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Area libraries respond during the pandemic

Area libraries respond during the pandemic

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Area libraries respond during the pandemic

Jenny Barreau and her family hooked the Chromebook up to our TV and watched the Traveling Lantern show - Legends and Myths, this past week with the Wonewoc Library. Pictured, from left, are Hadley and Keaton Barreau.

As realities shift due to COVID-19, public libraries in Winding Rivers Library System continue to respond and adapt to pandemic-related challenges. With in-person summer library programming cancelled, and many libraries closed to the public or providing limited in-person services, libraries have quickly evolved to meet patrons wherever they are. Many libraries, for example, have moved storytimes online. Jessica Schoonover, director at the Shirley M. Wright Memorial Library in Trempealeau, has been live streaming stories for preschoolers and families once a week from her piano bench at home for almost five months now. “My goal in these online storytimes is to bring a sense of normalcy and belonging to our children and their families. While we miss meeting with one another in person, I’ve been trying to create a nurturing learning environment online just as we would in the library. For 25 minutes online, we can escape our worries and enjoy stories, songs, rhymes, and a lot of silliness together,” says Shoonover.

When Bridget Christenson, the director at Hatch Public Library, needed a way to safely get books and other materials to her patrons, she, like others, implemented curbside pick-up services for library materials ordered through the online catalog. “Of course, [curbside pick-up] is safer than coming into the library, but what patrons really love is the convenience. I expect we will continue curbside services permanently, even after we reopen fully to the public,” Christenson remarked.

Strum Public Library director Dawn Hering has been using Facebook to reach out to her patrons and to increase checkout of new library materials. Strum Public Library recently re-introduced inside browsing but has been offering curbside pick-up since late April.

Jennifer Losinski, director at Arcadia Public Library, has been relying on the Coulee COVID-19 Compass to help her determine what is safe for both patrons and staff. The Coulee COVID-19 Compass, created by health department officials working throughout Buffalo, Crawford, Jackson, La Crosse, Monroe, Trempealeau and Vernon counties, uses local data to assess COVID-19 risk levels and inform decisions that affect residents. Currently, Arcadia Public Library offers curbside pick-up, limited delivery to elderly patrons, and has computers available by appointment. “Patrons can come into the library, but we ask that they call first. If they go into the stacks, they need to wear masks and gloves, which we provide if needed,” explained Losinski.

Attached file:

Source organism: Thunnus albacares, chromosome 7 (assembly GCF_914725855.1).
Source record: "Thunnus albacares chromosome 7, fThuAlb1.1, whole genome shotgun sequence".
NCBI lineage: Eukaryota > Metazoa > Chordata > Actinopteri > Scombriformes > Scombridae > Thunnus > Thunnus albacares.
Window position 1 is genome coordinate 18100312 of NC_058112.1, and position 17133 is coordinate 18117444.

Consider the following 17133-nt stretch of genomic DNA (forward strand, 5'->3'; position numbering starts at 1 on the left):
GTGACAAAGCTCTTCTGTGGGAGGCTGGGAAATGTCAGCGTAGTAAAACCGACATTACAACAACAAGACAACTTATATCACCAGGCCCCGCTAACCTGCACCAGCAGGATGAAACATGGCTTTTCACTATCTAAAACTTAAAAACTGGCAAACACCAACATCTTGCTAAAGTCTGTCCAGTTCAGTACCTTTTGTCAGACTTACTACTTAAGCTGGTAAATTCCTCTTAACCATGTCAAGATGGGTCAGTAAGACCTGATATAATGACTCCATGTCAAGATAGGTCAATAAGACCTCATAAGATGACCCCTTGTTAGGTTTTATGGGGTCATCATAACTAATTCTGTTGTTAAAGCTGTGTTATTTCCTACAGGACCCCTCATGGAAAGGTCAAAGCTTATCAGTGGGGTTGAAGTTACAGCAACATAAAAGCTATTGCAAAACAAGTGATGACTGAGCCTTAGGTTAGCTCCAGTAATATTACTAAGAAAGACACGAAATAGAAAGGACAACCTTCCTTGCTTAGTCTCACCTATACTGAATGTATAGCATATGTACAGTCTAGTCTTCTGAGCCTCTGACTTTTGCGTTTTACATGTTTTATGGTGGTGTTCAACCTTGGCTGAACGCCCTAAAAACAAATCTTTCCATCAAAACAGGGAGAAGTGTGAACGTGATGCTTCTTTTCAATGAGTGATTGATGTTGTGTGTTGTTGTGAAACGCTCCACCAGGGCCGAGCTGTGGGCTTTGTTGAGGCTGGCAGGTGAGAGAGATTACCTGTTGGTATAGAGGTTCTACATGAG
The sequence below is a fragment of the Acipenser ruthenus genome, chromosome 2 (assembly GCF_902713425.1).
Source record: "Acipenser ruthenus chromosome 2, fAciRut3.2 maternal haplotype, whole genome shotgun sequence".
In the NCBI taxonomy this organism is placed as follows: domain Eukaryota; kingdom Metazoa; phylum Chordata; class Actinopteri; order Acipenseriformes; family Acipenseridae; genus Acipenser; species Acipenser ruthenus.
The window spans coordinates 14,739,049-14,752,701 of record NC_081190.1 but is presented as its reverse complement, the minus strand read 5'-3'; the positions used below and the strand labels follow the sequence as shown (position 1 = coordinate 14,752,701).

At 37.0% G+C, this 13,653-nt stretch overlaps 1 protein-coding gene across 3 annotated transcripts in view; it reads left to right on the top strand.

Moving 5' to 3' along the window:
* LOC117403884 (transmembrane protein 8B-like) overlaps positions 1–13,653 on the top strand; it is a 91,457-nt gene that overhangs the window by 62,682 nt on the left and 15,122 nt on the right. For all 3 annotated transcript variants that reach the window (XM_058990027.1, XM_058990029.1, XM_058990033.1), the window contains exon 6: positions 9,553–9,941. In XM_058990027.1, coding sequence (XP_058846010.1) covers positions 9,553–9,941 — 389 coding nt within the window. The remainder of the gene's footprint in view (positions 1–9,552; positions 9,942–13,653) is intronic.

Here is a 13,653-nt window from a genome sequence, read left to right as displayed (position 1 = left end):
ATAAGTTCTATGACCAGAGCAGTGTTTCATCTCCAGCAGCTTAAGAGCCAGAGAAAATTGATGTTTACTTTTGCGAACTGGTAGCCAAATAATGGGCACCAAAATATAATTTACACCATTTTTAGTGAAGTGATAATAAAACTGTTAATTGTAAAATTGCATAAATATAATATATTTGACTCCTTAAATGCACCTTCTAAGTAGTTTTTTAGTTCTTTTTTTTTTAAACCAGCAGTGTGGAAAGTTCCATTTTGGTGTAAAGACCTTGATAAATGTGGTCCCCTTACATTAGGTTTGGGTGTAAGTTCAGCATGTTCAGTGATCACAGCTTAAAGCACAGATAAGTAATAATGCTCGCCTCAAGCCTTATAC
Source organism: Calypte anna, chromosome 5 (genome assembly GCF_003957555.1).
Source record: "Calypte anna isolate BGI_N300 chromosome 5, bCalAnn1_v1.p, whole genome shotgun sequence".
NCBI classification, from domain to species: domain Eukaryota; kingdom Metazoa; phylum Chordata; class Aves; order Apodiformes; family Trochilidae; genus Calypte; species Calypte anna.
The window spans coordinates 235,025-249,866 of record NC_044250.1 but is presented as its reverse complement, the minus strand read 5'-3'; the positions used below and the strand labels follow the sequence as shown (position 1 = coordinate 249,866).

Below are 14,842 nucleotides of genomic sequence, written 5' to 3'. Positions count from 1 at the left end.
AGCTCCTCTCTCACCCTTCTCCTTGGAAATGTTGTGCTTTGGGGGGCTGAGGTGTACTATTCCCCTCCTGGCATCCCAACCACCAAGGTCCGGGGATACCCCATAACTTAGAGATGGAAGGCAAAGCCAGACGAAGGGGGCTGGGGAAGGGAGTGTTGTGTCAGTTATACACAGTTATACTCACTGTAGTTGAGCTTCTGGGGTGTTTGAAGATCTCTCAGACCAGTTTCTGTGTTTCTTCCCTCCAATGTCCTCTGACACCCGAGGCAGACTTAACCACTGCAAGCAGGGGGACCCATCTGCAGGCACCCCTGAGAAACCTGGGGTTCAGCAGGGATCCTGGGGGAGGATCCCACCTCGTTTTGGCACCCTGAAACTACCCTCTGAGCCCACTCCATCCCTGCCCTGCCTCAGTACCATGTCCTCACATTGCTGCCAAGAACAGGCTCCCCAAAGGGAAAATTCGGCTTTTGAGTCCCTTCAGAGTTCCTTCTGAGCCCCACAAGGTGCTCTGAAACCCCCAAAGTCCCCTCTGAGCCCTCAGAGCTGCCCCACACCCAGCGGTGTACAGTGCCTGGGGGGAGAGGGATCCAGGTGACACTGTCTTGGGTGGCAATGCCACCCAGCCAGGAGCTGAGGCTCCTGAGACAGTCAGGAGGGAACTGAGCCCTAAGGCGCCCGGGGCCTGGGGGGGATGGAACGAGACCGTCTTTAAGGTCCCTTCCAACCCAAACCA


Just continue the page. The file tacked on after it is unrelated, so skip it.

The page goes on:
Kayla Mathson, director at Independence Public Library, has been finding ways to delight her community and patrons in the great out-of-doors. “Our patrons love walking through our Story Walk in the park behind our building,” Mathson said. “We also have signs with different brain teasers, cool facts, and other activities scattered around the area. Many families are staying local this summer, and they’re walking or biking along the same route almost every day. Our rotating stories and activities give them something different to look forward to.”

La Crosse County Library has been distributing Anytime Story Time grab-and-go literacy kits in their entrances for families to grab during curbside pick-up. “They’ve been extremely popular, and themes change regularly,” explained La Crosse County Library director Chris McArdle-Rojo. “Parents have been delighted to have the extra activities to do with their children in the absence of our regularly scheduled story times.”

Other libraries have shifted their summer reading programs online. Wonewoc Public Library has been streaming children’s programs virtually, including a science showcase, a live theater show, a magician, and more. Galesville Public Library Director Meredith Houge says her library is doing virtual book discussions for adults this summer in addition to the host of online summer reading programs they are doing for kids.

“The COVID-19 pandemic has likely been the biggest challenge of our careers,” said Kristen Anderson, Winding Rivers Library System director. “All of the libraries in WRLS, including library staff, library board members and municipalities, have stepped up admirably to ensure access to valued and valuable resources in libraries.”

Winding Rivers Library System consists of public libraries in Buffalo, Jackson, Juneau, La Crosse, Monroe, Trempealeau, and Vernon counties and is headquartered in West Salem.

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